U.K. gay marriage bill passes key hurdle


A bill to legalize gay marriage in Britain passed a crucial hurdle in Parliament on Tuesday, despite efforts by lawmakers from Prime Minister David Cameron’s Conservative Party to wreck the plans.

Members of the House of Commons voted 366-161 in favor of the same-sex marriage bill, a majority of 205, and it will now go to the unelected House of Lords for consideration.

The vote followed a marathon debate Monday in which Cameron was forced to make a deal with the opposition Labour Party to defeat a bid by his own rebellious Conservative lawmakers to scupper the bill.

Rightwing Tories had proposed an amendment to allow heterosexual couples to form civil partnerships, which was condemned by Cameron’s office as a “wrecking amendment” that would have delayed the introduction of the new law.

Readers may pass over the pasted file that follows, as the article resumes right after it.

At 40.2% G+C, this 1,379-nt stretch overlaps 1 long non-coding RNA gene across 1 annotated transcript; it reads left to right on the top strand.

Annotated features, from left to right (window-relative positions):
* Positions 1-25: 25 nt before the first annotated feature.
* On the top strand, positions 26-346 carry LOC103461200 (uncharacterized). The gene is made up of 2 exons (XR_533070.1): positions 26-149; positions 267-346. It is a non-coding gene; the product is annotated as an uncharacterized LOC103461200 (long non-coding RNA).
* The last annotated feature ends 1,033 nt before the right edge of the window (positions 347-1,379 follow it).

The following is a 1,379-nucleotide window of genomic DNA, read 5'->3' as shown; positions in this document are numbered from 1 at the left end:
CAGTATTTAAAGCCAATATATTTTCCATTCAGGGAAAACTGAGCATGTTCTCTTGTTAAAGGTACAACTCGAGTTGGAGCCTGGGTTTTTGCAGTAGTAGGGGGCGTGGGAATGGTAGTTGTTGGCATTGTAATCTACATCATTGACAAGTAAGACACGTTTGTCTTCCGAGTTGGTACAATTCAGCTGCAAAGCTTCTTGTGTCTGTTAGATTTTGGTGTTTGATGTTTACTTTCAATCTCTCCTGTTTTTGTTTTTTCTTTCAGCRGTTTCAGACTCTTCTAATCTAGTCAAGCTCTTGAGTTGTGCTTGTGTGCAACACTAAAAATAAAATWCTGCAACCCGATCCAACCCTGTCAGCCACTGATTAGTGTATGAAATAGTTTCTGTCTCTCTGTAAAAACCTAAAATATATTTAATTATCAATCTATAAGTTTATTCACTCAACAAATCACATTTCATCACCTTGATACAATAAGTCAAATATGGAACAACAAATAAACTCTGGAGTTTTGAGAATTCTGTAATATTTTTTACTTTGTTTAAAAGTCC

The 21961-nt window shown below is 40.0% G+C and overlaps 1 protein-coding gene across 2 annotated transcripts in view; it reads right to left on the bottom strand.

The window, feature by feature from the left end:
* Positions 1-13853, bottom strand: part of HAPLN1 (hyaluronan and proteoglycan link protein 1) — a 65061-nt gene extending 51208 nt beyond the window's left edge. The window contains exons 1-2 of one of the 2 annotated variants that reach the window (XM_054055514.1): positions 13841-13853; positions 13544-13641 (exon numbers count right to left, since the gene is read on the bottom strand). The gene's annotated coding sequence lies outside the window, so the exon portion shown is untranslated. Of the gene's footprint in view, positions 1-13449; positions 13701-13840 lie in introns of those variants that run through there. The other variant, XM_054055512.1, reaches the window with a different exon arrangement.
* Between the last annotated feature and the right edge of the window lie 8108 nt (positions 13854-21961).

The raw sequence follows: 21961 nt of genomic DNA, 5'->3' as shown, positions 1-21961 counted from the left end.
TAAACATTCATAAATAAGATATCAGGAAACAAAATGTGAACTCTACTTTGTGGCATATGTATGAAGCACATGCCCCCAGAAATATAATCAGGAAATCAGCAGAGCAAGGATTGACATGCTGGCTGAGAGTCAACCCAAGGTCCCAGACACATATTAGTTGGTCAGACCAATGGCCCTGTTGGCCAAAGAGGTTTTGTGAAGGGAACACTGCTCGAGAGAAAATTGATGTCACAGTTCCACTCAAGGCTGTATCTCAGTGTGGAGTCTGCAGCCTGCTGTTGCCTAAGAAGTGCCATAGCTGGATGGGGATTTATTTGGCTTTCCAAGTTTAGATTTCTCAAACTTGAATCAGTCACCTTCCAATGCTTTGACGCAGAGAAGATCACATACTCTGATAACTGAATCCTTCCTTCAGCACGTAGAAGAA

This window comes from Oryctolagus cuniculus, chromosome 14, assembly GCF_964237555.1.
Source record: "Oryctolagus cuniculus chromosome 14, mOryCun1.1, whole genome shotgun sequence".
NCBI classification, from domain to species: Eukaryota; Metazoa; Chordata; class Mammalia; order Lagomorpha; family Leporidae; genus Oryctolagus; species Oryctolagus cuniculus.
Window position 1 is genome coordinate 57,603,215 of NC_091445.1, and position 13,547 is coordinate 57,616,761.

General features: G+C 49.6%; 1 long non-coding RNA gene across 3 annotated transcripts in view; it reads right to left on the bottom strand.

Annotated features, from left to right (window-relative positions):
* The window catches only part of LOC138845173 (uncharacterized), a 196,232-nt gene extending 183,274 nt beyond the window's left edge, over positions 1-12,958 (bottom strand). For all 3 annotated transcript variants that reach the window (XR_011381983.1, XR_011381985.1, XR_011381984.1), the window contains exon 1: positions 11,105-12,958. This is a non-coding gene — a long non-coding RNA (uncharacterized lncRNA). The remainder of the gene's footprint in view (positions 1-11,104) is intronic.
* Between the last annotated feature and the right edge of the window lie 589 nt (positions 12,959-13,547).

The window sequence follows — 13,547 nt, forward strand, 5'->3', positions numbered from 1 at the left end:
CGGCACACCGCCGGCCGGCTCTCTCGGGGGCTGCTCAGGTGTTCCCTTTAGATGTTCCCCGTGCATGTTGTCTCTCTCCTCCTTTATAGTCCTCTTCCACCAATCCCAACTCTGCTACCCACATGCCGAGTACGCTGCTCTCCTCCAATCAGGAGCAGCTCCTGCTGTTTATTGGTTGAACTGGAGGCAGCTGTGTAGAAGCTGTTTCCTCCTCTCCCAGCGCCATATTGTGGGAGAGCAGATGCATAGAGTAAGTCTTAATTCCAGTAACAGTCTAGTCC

Some 54 percent of Britons are in favor of allowing same-sex couples to marry, according to a YouGov poll for the Sunday Times.

But lawmakers are sharply divided, and Conservative former minister Norman Tebbit stoked the row on Tuesday by claiming gay marriage could result in a lesbian queen giving birth to an heir by artificial insemination.

“When we have a queen who is a lesbian and she marries another lady and then decides she would like to have a child and someone donates sperm and she gives birth to a child, is that child heir to the throne?” he said.